Streams are a new persistent and replicated data structure in RabbitMQ 3.9 which models an append-only log with non-destructive consumer semantics. They can be used via a RabbitMQ client library as if it was a queue or through a dedicated binary protocol plugin and associated client(s). The latter option is recommended as it provides access to all stream-specific features and offers best possible throughput (performance).

This page covers the concepts of streams, their usage, and their administration and maintenance operations. Please visit the Stream plugin page to learn more about the usage of streams with the binary RabbitMQ Stream protocol.

Use Cases

Streams were developed to initially cover 4 messaging use-cases that existing queue types either can not provide or provide with downsides:

  1. Large fan-outs

    When wanting to deliver the same message to multiple subscribers users currently have to bind a dedicated queue for each consumer. If the number of consumers is large this becomes potentially inefficient, especially when wanting persistence and/or replication. Streams will allow any number of consumers to consume the same messages from the same queue in a non-destructive manner, negating the need to bind multiple queues. Stream consumers will also be able to read from replicas allowing read load to be spread across the cluster.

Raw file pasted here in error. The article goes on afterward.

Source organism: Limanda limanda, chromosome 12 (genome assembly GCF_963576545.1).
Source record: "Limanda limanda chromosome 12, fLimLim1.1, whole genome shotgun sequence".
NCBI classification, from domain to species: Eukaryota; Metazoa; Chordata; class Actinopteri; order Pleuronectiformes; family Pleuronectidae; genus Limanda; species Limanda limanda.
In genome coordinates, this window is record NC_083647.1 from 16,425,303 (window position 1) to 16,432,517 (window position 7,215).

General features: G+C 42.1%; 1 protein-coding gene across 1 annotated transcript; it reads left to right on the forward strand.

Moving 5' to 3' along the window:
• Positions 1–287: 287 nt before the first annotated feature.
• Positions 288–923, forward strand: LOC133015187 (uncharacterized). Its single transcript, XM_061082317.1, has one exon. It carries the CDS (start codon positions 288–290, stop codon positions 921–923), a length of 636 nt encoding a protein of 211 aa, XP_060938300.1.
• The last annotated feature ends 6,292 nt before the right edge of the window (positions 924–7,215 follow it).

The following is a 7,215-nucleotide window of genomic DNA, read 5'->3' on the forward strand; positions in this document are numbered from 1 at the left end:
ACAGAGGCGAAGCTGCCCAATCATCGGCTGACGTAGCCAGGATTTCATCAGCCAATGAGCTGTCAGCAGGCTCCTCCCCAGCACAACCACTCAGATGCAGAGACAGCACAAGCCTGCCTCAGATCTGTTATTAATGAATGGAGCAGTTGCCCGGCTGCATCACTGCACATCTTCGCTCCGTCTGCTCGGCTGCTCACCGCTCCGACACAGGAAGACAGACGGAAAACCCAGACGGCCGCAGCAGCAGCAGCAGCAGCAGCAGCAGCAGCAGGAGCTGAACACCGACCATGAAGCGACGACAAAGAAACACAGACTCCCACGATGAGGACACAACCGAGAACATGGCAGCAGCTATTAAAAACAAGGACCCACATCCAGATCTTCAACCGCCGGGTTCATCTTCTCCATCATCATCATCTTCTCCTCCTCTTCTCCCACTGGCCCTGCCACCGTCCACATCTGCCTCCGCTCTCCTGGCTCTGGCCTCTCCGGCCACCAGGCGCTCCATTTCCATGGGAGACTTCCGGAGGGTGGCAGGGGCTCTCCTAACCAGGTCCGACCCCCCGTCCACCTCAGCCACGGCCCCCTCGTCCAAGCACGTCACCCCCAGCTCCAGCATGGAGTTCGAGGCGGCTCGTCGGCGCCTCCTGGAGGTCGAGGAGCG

2. Replay / Time-travelling

    As all current RabbitMQ queue types have destructive consume behaviour, i.e. messages are deleted from the queue when a consumer is finished with them, it is not possible to re-read messages that have been consumed. Streams will allow consumers to attach at any point in the log and read from there.

  3. Throughput Performance

    No persistent queue types are able to deliver throughput that can compete with any of the existing log based messaging systems. Streams have been designed with performance as a major goal.

  4. Large logs

    Most RabbitMQ queues are designed to converge towards the empty state and are optimised as such and can perform worse when there are millions of messages on a given queue. Streams are designed to store larger amounts of data in an efficient manner with minimal in-memory overhead.


An AMQP 0.9.1 client library that can specify optional queue and consumer arguments will be able to use streams as regular AMQP 0.9.1 queues.

Just like queues, streams have to be declared first.


To declare a stream, set the x-queue-type queue argument to stream (the default is classic). This argument must be provided by a client at declaration time; it cannot be set or changed using a policy. This is because policy definition or applicable policy can be changed dynamically but queue type cannot. It must be specified at the time of declaration.